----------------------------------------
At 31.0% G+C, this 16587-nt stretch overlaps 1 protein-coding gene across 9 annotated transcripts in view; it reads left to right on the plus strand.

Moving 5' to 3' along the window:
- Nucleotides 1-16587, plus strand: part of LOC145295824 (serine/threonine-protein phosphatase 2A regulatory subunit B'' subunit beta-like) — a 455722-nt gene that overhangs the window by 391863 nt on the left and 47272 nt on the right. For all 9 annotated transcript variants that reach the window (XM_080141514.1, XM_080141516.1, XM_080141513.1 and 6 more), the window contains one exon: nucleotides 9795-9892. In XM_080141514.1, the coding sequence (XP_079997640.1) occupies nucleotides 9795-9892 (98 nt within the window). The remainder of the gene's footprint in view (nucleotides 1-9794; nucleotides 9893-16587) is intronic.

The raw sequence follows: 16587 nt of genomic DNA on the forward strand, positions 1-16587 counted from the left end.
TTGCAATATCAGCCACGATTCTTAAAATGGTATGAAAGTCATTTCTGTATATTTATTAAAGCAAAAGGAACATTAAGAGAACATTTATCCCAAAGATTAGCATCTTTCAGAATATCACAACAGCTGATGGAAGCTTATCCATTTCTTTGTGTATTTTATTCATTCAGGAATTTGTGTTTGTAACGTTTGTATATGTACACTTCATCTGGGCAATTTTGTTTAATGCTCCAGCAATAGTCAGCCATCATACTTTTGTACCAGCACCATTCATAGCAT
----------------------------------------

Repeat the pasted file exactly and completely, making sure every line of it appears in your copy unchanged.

At 31.0% G+C, this 16587-nt stretch overlaps 1 protein-coding gene across 9 annotated transcripts in view; it reads left to right on the plus strand.

Moving 5' to 3' along the window:
- Nucleotides 1-16587, plus strand: part of LOC145295824 (serine/threonine-protein phosphatase 2A regulatory subunit B'' subunit beta-like) — a 455722-nt gene that overhangs the window by 391863 nt on the left and 47272 nt on the right. For all 9 annotated transcript variants that reach the window (XM_080141514.1, XM_080141516.1, XM_080141513.1 and 6 more), the window contains one exon: nucleotides 9795-9892. In XM_080141514.1, the coding sequence (XP_079997640.1) occupies nucleotides 9795-9892 (98 nt within the window). The remainder of the gene's footprint in view (nucleotides 1-9794; nucleotides 9893-16587) is intronic.

The raw sequence follows: 16587 nt of genomic DNA on the forward strand, positions 1-16587 counted from the left end.
TTGCAATATCAGCCACGATTCTTAAAATGGTATGAAAGTCATTTCTGTATATTTATTAAAGCAAAAGGAACATTAAGAGAACATTTATCCCAAAGATTAGCATCTTTCAGAATATCACAACAGCTGATGGAAGCTTATCCATTTCTTTGTGTATTTTATTCATTCAGGAATTTGTGTTTGTAACGTTTGTATATGTACACTTCATCTGGGCAATTTTGTTTAATGCTCCAGCAATAGTCAGCCATCATACTTTTGTACCAGCACCATTCATAGCAT